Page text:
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Managing Director
Chief executive officer (CEO)[1] is the position of the most senior corporate officer, executive, leader or administrator in charge of managing an organization – especially an independent legal entity such as a company or nonprofit institution. CEOs lead a range of organizations, including public and private corporations, non-profit organizations and even some government organizations (e.g., Crown corporations). The CEO of a corporation or company typically reports to the board of directors and is charged with maximizing the value of the entity,[1] which may include maximizing the share price, market share, revenues, or another element. In the non-profit and government sector, CEOs typically aim at achieving outcomes related to the organization's mission, such as reducing poverty, increasing literacy, etc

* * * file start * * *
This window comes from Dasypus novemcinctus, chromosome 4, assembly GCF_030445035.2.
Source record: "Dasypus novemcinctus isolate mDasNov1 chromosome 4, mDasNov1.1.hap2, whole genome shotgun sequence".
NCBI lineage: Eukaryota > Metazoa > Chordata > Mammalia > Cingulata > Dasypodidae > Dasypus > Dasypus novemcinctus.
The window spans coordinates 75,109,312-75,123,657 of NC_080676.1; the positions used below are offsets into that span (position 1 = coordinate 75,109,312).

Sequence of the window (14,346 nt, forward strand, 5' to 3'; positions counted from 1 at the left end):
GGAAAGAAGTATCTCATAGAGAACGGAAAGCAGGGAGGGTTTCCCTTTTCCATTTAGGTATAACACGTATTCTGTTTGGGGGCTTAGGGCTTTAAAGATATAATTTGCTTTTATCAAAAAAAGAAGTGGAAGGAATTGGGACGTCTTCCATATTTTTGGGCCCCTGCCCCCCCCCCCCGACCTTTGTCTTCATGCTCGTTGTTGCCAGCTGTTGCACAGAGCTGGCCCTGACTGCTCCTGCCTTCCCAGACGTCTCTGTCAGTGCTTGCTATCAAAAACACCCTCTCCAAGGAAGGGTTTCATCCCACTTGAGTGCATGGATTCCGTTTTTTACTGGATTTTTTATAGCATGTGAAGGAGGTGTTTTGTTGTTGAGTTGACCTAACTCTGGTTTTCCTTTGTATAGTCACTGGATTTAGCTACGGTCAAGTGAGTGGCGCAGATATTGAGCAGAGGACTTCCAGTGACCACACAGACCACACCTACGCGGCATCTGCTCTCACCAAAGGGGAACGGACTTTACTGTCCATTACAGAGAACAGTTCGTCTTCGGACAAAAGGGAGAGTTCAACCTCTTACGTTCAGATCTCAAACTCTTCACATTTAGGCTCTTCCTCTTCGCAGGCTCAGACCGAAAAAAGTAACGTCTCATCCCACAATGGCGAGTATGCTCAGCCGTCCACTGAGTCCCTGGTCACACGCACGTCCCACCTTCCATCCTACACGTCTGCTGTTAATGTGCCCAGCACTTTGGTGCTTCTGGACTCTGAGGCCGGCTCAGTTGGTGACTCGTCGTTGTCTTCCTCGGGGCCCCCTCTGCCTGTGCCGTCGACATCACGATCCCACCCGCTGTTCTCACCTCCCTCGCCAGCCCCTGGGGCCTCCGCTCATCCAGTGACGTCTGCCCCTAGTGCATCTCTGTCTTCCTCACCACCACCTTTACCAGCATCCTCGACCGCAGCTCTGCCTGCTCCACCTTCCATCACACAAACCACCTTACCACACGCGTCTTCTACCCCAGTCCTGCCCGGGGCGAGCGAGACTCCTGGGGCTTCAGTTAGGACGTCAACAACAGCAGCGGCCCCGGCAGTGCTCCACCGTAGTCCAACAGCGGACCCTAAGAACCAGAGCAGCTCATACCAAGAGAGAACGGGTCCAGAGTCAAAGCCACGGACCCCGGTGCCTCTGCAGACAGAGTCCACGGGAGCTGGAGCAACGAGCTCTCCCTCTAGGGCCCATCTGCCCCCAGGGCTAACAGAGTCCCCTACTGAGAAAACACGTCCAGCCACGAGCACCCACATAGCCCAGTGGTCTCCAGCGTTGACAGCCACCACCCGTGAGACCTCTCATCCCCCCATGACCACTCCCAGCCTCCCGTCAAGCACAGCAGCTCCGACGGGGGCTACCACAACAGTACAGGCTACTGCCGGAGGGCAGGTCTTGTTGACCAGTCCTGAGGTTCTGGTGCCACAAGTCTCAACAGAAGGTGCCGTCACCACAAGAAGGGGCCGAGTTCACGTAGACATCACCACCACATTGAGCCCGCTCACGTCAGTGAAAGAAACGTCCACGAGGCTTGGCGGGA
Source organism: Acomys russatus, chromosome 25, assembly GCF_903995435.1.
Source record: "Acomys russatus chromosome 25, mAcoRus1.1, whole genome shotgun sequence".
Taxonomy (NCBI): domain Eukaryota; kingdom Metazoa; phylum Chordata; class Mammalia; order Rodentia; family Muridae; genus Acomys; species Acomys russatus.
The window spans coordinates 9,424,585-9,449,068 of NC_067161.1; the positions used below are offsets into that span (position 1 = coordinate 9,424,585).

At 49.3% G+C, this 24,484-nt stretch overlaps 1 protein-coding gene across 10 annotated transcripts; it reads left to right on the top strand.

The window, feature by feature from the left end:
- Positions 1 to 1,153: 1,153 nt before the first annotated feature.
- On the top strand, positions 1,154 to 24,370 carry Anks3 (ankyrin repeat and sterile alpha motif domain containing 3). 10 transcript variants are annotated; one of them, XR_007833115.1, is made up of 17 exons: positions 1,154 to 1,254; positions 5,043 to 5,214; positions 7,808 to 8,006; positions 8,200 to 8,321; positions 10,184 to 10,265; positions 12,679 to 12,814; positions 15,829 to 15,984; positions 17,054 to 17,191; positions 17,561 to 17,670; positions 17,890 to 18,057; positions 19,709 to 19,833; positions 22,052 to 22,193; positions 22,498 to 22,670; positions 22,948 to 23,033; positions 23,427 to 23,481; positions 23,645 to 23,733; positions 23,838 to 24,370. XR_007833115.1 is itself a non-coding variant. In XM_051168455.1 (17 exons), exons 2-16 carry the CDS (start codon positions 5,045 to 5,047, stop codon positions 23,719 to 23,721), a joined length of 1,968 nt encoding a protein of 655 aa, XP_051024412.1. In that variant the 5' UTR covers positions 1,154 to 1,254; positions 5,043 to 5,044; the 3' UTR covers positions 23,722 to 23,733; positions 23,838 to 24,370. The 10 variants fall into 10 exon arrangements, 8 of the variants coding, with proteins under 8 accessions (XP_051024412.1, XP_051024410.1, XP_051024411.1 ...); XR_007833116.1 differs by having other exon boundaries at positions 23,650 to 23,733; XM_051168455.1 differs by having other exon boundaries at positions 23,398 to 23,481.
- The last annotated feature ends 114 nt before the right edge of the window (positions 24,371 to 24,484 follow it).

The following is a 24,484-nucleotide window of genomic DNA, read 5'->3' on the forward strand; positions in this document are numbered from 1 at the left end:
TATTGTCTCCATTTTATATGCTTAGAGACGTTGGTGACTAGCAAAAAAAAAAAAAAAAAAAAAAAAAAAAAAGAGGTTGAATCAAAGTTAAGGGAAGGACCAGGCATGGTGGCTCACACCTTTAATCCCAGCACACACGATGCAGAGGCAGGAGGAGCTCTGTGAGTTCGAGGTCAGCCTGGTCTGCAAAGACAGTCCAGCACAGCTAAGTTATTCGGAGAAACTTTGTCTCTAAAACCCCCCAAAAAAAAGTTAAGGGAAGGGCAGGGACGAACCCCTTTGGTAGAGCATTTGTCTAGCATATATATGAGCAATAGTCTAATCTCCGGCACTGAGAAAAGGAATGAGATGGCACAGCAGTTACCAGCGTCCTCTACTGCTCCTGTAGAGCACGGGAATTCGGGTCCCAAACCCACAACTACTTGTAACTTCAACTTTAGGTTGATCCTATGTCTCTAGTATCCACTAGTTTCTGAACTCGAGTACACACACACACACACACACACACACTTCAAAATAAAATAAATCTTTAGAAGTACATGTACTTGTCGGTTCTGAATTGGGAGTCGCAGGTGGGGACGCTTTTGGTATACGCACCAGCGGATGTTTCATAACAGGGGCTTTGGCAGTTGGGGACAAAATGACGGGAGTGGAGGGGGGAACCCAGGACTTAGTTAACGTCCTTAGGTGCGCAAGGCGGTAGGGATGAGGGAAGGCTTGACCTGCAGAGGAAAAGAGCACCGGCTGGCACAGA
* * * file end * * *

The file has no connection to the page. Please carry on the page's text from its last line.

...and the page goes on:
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Stockton-on-Tees (UK Parliament Constituency)
Stockton-on-Tees is a former borough constituency represented in the House of Commons of the Parliament of the United Kingdom
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Variety Show
Variety shows, also known as variety arts or variety entertainment, is entertainment made up of a variety of acts including musical performances, sketch comedy, magic, acrobatics, juggling, and ventriloquism. It is normally introduced by a compère (master of ceremonies) or host. The variety format made its way from Victorian era stage to radio and then television. Variety shows were a staple of anglophone television from the late 1940s into the 1980s. While still widespread in some parts of the world, the proliferation of multichannel television and evolving viewer tastes affected the popularity of variety shows in the United States